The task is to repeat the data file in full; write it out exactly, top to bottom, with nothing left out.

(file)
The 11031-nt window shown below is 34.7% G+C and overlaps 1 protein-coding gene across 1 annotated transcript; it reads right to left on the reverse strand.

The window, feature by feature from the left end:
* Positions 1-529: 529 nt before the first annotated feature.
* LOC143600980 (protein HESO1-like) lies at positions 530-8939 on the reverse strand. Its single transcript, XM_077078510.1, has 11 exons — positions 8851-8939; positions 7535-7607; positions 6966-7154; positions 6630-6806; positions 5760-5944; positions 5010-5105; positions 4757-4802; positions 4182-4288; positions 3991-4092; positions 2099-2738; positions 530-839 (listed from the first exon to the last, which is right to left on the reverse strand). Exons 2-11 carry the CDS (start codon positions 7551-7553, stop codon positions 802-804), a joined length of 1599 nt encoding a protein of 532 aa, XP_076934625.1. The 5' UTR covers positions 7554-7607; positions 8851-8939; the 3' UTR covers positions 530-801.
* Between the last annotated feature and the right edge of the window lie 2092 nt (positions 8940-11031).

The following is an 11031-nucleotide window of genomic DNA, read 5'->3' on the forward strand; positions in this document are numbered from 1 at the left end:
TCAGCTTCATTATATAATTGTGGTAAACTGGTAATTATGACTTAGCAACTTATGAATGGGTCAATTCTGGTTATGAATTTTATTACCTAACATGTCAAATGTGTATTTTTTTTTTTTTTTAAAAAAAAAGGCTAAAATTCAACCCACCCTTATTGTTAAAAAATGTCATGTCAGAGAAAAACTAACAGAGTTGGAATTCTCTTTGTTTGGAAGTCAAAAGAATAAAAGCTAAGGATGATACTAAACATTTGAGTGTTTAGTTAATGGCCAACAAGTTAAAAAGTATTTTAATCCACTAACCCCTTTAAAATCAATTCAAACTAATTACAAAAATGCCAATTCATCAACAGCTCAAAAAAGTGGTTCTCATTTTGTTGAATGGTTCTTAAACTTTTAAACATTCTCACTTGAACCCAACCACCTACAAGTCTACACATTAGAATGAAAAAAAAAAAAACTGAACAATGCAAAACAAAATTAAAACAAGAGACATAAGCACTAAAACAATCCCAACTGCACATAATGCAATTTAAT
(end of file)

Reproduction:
The 11031-nt window shown below is 34.7% G+C and overlaps 1 protein-coding gene across 1 annotated transcript; it reads right to left on the reverse strand.

The window, feature by feature from the left end:
* Positions 1-529: 529 nt before the first annotated feature.
* LOC143600980 (protein HESO1-like) lies at positions 530-8939 on the reverse strand. Its single transcript, XM_077078510.1, has 11 exons — positions 8851-8939; positions 7535-7607; positions 6966-7154; positions 6630-6806; positions 5760-5944; positions 5010-5105; positions 4757-4802; positions 4182-4288; positions 3991-4092; positions 2099-2738; positions 530-839 (listed from the first exon to the last, which is right to left on the reverse strand). Exons 2-11 carry the CDS (start codon positions 7551-7553, stop codon positions 802-804), a joined length of 1599 nt encoding a protein of 532 aa, XP_076934625.1. The 5' UTR covers positions 7554-7607; positions 8851-8939; the 3' UTR covers positions 530-801.
* Between the last annotated feature and the right edge of the window lie 2092 nt (positions 8940-11031).

The following is an 11031-nucleotide window of genomic DNA, read 5'->3' on the forward strand; positions in this document are numbered from 1 at the left end:
TCAGCTTCATTATATAATTGTGGTAAACTGGTAATTATGACTTAGCAACTTATGAATGGGTCAATTCTGGTTATGAATTTTATTACCTAACATGTCAAATGTGTATTTTTTTTTTTTTTTAAAAAAAAAGGCTAAAATTCAACCCACCCTTATTGTTAAAAAATGTCATGTCAGAGAAAAACTAACAGAGTTGGAATTCTCTTTGTTTGGAAGTCAAAAGAATAAAAGCTAAGGATGATACTAAACATTTGAGTGTTTAGTTAATGGCCAACAAGTTAAAAAGTATTTTAATCCACTAACCCCTTTAAAATCAATTCAAACTAATTACAAAAATGCCAATTCATCAACAGCTCAAAAAAGTGGTTCTCATTTTGTTGAATGGTTCTTAAACTTTTAAACATTCTCACTTGAACCCAACCACCTACAAGTCTACACATTAGAATGAAAAAAAAAAAAACTGAACAATGCAAAACAAAATTAAAACAAGAGACATAAGCACTAAAACAATCCCAACTGCACATAATGCAATTTAAT